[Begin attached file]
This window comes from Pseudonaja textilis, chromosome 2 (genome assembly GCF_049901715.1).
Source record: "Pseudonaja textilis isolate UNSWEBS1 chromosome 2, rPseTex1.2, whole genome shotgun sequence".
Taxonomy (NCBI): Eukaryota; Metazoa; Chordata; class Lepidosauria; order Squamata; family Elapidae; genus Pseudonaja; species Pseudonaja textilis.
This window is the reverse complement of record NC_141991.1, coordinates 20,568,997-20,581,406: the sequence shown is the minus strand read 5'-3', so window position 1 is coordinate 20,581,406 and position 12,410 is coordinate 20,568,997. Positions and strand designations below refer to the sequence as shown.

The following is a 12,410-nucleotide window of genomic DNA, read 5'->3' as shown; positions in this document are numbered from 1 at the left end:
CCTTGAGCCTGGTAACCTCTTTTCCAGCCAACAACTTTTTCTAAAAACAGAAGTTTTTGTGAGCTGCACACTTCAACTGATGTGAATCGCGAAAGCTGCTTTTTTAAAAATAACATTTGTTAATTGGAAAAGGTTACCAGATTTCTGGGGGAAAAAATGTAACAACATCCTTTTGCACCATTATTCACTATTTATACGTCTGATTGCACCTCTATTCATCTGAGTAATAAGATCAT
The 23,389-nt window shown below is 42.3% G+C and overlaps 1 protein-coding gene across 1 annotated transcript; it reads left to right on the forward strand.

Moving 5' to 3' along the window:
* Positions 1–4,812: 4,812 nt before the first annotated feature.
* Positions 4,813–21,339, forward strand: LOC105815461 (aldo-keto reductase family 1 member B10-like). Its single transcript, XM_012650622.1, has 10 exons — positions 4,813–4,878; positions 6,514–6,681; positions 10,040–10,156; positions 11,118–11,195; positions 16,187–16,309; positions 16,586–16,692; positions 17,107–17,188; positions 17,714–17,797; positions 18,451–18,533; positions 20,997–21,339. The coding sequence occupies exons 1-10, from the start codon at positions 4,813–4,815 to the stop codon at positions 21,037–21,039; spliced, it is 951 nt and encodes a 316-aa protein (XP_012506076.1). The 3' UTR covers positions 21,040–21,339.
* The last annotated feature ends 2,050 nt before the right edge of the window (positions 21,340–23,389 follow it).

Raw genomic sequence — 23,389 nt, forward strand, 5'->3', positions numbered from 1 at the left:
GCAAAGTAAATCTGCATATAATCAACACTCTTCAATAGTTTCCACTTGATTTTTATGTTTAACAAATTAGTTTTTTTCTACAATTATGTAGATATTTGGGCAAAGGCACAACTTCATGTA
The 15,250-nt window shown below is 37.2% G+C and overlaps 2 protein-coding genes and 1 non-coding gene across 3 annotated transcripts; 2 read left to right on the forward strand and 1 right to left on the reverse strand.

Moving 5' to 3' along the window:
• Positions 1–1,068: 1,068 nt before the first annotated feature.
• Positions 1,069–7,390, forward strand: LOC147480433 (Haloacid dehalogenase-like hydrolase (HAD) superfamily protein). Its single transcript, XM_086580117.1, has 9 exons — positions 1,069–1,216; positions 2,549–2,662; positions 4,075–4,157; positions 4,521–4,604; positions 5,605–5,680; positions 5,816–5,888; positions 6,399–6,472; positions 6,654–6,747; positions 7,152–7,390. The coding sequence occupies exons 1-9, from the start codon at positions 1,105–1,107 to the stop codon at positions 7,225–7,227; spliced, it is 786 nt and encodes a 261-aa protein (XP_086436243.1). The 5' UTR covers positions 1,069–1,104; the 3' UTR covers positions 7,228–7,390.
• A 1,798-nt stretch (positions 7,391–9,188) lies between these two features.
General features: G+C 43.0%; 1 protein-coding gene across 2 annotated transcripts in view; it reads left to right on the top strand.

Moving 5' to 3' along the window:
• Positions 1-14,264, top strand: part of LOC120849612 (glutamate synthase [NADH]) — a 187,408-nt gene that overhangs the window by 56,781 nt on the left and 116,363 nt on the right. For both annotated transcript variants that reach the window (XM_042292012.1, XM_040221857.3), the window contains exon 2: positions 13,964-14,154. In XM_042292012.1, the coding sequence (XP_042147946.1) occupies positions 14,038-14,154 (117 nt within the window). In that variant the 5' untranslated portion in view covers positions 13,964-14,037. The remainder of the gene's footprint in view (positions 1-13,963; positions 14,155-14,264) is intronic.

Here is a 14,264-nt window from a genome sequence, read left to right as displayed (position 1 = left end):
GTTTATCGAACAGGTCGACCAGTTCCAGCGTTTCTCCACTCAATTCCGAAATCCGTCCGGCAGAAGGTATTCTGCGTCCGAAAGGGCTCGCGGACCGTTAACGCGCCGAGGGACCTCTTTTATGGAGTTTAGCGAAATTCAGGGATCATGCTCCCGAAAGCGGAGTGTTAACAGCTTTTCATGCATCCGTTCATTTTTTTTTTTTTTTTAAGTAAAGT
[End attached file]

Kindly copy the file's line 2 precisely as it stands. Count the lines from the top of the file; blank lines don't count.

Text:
Source record: "Pseudonaja textilis isolate UNSWEBS1 chromosome 2, rPseTex1.2, whole genome shotgun sequence".